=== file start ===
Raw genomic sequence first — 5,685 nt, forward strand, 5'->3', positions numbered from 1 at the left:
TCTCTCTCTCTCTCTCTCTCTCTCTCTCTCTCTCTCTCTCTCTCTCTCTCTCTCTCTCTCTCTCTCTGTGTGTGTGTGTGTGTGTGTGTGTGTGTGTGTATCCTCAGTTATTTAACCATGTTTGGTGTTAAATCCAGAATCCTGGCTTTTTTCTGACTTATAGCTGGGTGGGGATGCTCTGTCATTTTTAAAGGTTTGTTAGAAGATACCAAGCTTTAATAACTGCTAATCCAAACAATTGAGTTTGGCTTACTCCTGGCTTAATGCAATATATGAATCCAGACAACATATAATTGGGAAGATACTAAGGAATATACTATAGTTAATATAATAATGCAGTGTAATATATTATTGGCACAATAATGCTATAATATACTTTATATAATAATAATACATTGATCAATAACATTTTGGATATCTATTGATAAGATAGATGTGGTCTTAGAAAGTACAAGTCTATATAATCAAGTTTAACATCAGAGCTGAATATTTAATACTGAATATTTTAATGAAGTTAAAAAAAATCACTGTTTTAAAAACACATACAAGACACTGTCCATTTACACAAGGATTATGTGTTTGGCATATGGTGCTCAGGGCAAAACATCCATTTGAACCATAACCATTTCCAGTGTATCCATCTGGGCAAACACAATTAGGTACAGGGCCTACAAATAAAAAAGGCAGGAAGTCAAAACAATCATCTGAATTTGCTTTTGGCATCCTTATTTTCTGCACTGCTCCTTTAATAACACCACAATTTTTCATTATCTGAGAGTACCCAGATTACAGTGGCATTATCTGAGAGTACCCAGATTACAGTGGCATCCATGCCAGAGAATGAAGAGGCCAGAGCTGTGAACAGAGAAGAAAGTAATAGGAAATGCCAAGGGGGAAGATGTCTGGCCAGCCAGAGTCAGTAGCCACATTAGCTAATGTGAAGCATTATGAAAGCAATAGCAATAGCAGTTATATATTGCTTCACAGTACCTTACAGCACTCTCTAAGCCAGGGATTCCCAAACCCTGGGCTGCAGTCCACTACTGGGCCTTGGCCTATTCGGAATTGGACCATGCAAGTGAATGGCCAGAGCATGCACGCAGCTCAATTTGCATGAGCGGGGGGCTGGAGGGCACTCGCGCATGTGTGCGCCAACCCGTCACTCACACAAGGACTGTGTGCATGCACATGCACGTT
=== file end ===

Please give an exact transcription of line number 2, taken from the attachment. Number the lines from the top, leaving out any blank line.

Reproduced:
TCTCTCTCTCTCTCTCTCTCTCTCTCTCTCTCTCTCTCTCTCTCTCTCTCTCTCTCTCTCTCTCTCTGTGTGTGTGTGTGTGTGTGTGTGTGTGTGTGTATCCTCAGTTATTTAACCATGTTTGGTGTTAAATCCAGAATCCTGGCTTTTTTCTGACTTATAGCTGGGTGGGGATGCTCTGTCATTTTTAAAGGTTTGTTAGAAGATACCAAGCTTTAATAACTGCTAATCCAAACAATTGAGTTTGGCTTACTCCTGGCTTAATGCAATATATGAATCCAGACAACATATAATTGGGAAGATACTAAGGAATATACTATAGTTAATATAATAATGCAGTGTAATATATTATTGGCACAATAATGCTATAATATACTTTATATAATAATAATACATTGATCAATAACATTTTGGATATCTATTGATAAGATAGATGTGGTCTTAGAAAGTACAAGTCTATATAATCAAGTTTAACATCAGAGCTGAATATTTAATACTGAATATTTTAATGAAGTTAAAAAAAATCACTGTTTTAAAAACACATACAAGACACTGTCCATTTACACAAGGATTATGTGTTTGGCATATGGTGCTCAGGGCAAAACATCCATTTGAACCATAACCATTTCCAGTGTATCCATCTGGGCAAACACAATTAGGTACAGGGCCTACAAATAAAAAAGGCAGGAAGTCAAAACAATCATCTGAATTTGCTTTTGGCATCCTTATTTTCTGCACTGCTCCTTTAATAACACCACAATTTTTCATTATCTGAGAGTACCCAGATTACAGTGGCATTATCTGAGAGTACCCAGATTACAGTGGCATCCATGCCAGAGAATGAAGAGGCCAGAGCTGTGAACAGAGAAGAAAGTAATAGGAAATGCCAAGGGGGAAGATGTCTGGCCAGCCAGAGTCAGTAGCCACATTAGCTAATGTGAAGCATTATGAAAGCAATAGCAATAGCAGTTATATATTGCTTCACAGTACCTTACAGCACTCTCTAAGCCAGGGATTCCCAAACCCTGGGCTGCAGTCCACTACTGGGCCTTGGCCTATTCGGAATTGGACCATGCAAGTGAATGGCCAGAGCATGCACGCAGCTCAATTTGCATGAGCGGGGGGCTGGAGGGCACTCGCGCATGTGTGCGCCAACCCGTCACTCACACAAGGACTGTGTGCATGCACATGCACGTT